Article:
With that preamble out of the way, here are the first 5 of my tips for applying for postdocs! The next 5 follow in part 2 of this post.

1. Start early


At least in the high-energy and astro fields, the way the postdoc job market works means that for the vast majority of jobs starting in September or October of a given year, the application deadlines fall around September to October of the previous year. Sometimes — particularly for positions at European universities — the deadlines may be a month or two later. However, for most available positions job offers are made around Christmas or early in the new year, and the number of positions still advertised after about February is small to start with and decreases fast with each additional month.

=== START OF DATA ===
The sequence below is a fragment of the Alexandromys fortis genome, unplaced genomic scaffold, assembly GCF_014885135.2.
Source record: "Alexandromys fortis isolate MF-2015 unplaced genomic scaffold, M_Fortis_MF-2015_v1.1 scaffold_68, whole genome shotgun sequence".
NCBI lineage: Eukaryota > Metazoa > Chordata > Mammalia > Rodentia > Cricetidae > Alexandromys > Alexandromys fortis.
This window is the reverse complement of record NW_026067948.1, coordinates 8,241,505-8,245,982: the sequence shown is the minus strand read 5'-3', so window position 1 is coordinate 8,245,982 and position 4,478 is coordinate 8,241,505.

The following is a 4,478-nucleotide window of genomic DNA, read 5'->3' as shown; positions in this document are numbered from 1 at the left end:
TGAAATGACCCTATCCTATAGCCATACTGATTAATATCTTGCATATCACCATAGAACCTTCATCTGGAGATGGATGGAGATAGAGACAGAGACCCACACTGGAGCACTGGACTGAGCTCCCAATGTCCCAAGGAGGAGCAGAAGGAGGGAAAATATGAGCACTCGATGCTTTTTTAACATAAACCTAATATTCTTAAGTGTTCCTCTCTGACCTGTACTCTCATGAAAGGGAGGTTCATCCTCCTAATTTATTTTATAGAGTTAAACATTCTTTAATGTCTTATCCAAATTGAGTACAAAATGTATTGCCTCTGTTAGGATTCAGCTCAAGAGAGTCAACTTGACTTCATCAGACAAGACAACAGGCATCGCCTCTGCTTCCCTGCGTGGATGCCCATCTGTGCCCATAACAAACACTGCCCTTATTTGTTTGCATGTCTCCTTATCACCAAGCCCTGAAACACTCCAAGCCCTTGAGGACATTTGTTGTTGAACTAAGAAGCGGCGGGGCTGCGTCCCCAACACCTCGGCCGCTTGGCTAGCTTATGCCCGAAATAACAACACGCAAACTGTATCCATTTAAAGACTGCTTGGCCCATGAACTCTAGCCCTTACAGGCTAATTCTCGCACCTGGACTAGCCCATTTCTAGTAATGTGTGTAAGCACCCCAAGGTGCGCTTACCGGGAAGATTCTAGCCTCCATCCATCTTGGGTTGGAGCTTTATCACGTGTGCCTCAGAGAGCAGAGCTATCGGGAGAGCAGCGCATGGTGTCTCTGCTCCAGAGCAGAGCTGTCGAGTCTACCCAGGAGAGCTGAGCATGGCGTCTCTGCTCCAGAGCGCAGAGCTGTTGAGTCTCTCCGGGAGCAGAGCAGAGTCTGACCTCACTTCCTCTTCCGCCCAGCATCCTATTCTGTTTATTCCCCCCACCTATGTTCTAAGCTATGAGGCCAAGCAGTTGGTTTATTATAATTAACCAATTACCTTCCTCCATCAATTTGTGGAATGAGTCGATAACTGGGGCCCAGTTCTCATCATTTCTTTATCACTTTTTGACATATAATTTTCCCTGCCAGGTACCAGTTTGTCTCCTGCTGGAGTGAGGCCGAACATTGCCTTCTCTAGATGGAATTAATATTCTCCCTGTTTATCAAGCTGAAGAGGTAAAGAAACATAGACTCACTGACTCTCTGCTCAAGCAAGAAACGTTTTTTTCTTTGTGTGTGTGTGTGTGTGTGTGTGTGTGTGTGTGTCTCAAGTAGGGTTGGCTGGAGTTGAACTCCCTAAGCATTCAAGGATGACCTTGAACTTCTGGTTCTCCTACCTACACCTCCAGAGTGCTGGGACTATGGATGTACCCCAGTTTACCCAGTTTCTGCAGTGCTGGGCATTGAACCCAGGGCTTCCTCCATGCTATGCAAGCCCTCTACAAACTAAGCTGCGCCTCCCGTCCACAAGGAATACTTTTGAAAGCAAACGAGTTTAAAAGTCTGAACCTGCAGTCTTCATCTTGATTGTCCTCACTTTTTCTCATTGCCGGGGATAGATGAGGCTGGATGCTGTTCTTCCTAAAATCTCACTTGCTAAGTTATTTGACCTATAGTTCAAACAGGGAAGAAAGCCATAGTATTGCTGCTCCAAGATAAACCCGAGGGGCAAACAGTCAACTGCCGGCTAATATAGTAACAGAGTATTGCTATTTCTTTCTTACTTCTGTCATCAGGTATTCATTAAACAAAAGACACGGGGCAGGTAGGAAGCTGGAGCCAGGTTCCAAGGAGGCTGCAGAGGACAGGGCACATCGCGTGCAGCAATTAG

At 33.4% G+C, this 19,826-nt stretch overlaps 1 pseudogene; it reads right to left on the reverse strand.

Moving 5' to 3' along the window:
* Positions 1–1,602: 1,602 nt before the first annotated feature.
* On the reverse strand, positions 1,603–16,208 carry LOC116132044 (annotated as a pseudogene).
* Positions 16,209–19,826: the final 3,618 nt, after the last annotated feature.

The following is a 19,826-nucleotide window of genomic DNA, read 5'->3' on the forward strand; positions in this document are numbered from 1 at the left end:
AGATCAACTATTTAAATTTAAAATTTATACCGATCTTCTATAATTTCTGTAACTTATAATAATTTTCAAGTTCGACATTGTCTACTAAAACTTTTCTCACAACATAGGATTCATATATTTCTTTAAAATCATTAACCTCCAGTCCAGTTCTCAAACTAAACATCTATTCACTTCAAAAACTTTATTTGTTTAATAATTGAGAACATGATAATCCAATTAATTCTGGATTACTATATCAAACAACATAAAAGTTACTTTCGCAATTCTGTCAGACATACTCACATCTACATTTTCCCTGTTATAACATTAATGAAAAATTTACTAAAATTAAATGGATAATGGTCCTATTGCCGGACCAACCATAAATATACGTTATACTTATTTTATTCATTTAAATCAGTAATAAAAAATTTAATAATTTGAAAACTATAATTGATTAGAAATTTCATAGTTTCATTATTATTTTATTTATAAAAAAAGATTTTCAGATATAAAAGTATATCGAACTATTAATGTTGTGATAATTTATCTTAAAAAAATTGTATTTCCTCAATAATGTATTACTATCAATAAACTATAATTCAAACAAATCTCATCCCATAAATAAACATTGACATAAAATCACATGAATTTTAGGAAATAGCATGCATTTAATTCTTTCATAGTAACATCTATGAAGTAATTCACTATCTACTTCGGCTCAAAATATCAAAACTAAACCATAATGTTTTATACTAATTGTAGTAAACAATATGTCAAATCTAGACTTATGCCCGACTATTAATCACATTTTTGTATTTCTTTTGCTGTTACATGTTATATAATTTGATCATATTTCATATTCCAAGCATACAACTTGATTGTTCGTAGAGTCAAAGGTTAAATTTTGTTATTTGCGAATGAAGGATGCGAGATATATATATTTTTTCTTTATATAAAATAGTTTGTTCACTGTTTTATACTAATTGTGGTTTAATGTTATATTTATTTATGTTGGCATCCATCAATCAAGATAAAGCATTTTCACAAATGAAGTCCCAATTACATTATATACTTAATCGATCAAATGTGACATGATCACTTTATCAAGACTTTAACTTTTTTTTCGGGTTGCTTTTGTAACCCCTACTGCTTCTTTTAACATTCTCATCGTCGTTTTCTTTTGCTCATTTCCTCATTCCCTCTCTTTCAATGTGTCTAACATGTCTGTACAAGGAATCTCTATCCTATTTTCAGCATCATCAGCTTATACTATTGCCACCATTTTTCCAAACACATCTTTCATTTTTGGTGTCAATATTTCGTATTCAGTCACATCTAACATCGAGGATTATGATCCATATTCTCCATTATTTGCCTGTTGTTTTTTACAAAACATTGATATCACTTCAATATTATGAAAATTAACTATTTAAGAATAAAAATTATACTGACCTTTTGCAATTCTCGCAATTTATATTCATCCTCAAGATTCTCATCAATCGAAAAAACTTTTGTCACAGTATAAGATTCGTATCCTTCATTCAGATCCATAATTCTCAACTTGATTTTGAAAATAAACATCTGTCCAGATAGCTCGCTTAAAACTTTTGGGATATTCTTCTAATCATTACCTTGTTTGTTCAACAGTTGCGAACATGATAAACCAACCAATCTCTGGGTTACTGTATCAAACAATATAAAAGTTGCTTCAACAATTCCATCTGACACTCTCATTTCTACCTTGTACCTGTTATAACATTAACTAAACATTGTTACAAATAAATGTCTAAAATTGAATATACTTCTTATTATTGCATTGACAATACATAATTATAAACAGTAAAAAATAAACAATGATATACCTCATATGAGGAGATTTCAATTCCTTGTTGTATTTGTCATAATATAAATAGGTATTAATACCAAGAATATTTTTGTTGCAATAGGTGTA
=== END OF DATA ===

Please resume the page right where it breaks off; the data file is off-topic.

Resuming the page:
This means if you want to start a postdoc in 2016, you should already have started preparing your application materials. If not, it's not too late, but start immediately!

Applying for research jobs is a very different type of activity to doing research, is not as interesting, requires learning a different set of skills, and therefore can be quite daunting. This makes it all too easy to procrastinate and put it off! In my first application cycle, I came up with a whole lot of excuses and didn't get around to seriously applying for anything until at least December, which is way too late.  

2. Consider other options


This sounds a bit harsh, but I think it is vital. My point is not that getting into academia is a bad career move, necessarily. But don't get into it out of inertia. I've met a few people who, far too many months into the application cycle, with their funding due to run out, and despite scores of rejections, continue the desperate search for a postdoc position somewhere, anywhere, simply because they cannot imagine what else they might do.